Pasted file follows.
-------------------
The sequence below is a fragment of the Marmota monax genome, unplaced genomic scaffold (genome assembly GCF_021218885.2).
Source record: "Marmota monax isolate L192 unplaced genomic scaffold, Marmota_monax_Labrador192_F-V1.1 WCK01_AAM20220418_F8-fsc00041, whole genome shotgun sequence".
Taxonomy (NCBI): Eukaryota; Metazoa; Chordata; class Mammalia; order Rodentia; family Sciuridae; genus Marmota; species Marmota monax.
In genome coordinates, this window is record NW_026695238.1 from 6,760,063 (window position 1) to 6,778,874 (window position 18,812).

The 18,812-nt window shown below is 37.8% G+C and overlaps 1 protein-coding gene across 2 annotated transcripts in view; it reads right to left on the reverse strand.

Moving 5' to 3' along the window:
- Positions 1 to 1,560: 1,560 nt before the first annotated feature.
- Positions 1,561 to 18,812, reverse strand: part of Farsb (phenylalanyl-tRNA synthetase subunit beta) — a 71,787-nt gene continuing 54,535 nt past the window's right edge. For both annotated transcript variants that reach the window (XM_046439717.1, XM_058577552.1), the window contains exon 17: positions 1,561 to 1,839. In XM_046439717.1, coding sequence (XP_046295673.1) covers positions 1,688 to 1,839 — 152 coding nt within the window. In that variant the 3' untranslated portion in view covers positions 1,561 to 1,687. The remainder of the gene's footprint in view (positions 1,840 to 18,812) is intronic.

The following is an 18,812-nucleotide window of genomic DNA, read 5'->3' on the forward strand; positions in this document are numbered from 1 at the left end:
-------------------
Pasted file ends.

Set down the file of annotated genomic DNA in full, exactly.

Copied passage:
The sequence below is a fragment of the Marmota monax genome, unplaced genomic scaffold (genome assembly GCF_021218885.2).
Source record: "Marmota monax isolate L192 unplaced genomic scaffold, Marmota_monax_Labrador192_F-V1.1 WCK01_AAM20220418_F8-fsc00041, whole genome shotgun sequence".
Taxonomy (NCBI): Eukaryota; Metazoa; Chordata; class Mammalia; order Rodentia; family Sciuridae; genus Marmota; species Marmota monax.
In genome coordinates, this window is record NW_026695238.1 from 6,760,063 (window position 1) to 6,778,874 (window position 18,812).

The 18,812-nt window shown below is 37.8% G+C and overlaps 1 protein-coding gene across 2 annotated transcripts in view; it reads right to left on the reverse strand.

Moving 5' to 3' along the window:
- Positions 1 to 1,560: 1,560 nt before the first annotated feature.
- Positions 1,561 to 18,812, reverse strand: part of Farsb (phenylalanyl-tRNA synthetase subunit beta) — a 71,787-nt gene continuing 54,535 nt past the window's right edge. For both annotated transcript variants that reach the window (XM_046439717.1, XM_058577552.1), the window contains exon 17: positions 1,561 to 1,839. In XM_046439717.1, coding sequence (XP_046295673.1) covers positions 1,688 to 1,839 — 152 coding nt within the window. In that variant the 3' untranslated portion in view covers positions 1,561 to 1,687. The remainder of the gene's footprint in view (positions 1,840 to 18,812) is intronic.

The following is an 18,812-nucleotide window of genomic DNA, read 5'->3' on the forward strand; positions in this document are numbered from 1 at the left end: